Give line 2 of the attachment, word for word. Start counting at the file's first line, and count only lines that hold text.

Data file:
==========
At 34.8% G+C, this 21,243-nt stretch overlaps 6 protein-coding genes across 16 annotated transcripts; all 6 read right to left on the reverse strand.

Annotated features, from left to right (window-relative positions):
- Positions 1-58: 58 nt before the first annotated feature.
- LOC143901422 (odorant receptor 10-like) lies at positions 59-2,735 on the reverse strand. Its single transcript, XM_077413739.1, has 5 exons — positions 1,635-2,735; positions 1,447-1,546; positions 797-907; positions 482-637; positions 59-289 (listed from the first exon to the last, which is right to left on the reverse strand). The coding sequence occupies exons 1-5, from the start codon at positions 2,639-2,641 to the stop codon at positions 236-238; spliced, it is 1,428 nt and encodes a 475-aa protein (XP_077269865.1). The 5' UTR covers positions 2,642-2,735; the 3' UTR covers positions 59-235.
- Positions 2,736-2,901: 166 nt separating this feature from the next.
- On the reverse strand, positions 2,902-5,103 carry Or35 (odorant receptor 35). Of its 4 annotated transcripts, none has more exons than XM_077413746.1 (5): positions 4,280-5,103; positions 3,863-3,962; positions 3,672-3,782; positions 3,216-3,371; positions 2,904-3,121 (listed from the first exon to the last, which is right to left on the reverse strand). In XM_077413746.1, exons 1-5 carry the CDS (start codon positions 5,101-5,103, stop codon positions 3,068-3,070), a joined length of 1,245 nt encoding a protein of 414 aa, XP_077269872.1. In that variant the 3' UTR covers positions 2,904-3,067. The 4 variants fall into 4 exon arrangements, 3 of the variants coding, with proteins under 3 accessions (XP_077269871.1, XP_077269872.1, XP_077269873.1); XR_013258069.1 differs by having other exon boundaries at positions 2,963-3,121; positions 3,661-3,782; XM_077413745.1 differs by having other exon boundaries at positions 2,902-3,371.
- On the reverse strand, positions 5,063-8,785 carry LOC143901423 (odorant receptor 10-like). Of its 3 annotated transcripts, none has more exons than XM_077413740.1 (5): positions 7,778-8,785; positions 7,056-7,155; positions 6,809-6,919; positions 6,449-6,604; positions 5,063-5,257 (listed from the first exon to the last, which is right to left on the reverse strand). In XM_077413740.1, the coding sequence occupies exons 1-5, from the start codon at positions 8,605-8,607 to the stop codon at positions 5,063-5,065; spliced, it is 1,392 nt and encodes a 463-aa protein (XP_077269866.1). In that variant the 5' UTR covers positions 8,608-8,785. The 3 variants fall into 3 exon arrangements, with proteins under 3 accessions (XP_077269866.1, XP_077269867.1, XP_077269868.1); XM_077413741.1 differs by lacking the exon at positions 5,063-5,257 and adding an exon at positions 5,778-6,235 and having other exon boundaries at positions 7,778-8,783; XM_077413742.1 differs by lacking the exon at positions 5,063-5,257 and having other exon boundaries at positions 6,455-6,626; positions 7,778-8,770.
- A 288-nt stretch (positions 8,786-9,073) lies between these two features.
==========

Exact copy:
Annotated features, from left to right (window-relative positions):